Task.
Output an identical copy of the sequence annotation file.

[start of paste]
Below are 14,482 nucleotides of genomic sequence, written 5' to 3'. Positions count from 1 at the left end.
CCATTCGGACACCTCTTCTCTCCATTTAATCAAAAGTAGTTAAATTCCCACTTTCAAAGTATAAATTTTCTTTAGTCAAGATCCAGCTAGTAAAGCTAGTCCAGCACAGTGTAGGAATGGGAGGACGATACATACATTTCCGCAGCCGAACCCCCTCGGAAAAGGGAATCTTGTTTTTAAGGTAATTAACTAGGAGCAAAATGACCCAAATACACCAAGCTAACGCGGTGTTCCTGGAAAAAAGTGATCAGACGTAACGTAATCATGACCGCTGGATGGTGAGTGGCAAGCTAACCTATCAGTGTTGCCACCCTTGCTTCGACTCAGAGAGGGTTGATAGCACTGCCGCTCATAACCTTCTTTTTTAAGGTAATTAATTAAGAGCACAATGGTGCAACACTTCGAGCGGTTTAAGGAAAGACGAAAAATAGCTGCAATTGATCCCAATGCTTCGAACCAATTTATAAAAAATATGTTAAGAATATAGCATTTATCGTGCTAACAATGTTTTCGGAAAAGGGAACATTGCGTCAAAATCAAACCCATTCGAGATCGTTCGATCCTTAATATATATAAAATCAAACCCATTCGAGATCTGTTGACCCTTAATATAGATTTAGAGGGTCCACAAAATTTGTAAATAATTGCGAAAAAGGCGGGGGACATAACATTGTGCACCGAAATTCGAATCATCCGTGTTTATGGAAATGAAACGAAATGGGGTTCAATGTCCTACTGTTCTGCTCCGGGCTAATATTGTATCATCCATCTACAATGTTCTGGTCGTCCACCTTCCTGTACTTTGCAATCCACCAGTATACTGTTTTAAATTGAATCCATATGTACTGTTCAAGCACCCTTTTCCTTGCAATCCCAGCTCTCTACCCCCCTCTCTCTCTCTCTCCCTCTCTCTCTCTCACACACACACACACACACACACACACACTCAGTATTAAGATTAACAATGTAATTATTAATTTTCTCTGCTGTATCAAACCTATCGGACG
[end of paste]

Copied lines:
Below are 14,482 nucleotides of genomic sequence, written 5' to 3'. Positions count from 1 at the left end.
CCATTCGGACACCTCTTCTCTCCATTTAATCAAAAGTAGTTAAATTCCCACTTTCAAAGTATAAATTTTCTTTAGTCAAGATCCAGCTAGTAAAGCTAGTCCAGCACAGTGTAGGAATGGGAGGACGATACATACATTTCCGCAGCCGAACCCCCTCGGAAAAGGGAATCTTGTTTTTAAGGTAATTAACTAGGAGCAAAATGACCCAAATACACCAAGCTAACGCGGTGTTCCTGGAAAAAAGTGATCAGACGTAACGTAATCATGACCGCTGGATGGTGAGTGGCAAGCTAACCTATCAGTGTTGCCACCCTTGCTTCGACTCAGAGAGGGTTGATAGCACTGCCGCTCATAACCTTCTTTTTTAAGGTAATTAATTAAGAGCACAATGGTGCAACACTTCGAGCGGTTTAAGGAAAGACGAAAAATAGCTGCAATTGATCCCAATGCTTCGAACCAATTTATAAAAAATATGTTAAGAATATAGCATTTATCGTGCTAACAATGTTTTCGGAAAAGGGAACATTGCGTCAAAATCAAACCCATTCGAGATCGTTCGATCCTTAATATATATAAAATCAAACCCATTCGAGATCTGTTGACCCTTAATATAGATTTAGAGGGTCCACAAAATTTGTAAATAATTGCGAAAAAGGCGGGGGACATAACATTGTGCACCGAAATTCGAATCATCCGTGTTTATGGAAATGAAACGAAATGGGGTTCAATGTCCTACTGTTCTGCTCCGGGCTAATATTGTATCATCCATCTACAATGTTCTGGTCGTCCACCTTCCTGTACTTTGCAATCCACCAGTATACTGTTTTAAATTGAATCCATATGTACTGTTCAAGCACCCTTTTCCTTGCAATCCCAGCTCTCTACCCCCCTCTCTCTCTCTCTCCCTCTCTCTCTCTCACACACACACACACACACACACACACACTCAGTATTAAGATTAACAATGTAATTATTAATTTTCTCTGCTGTATCAAACCTATCGGACG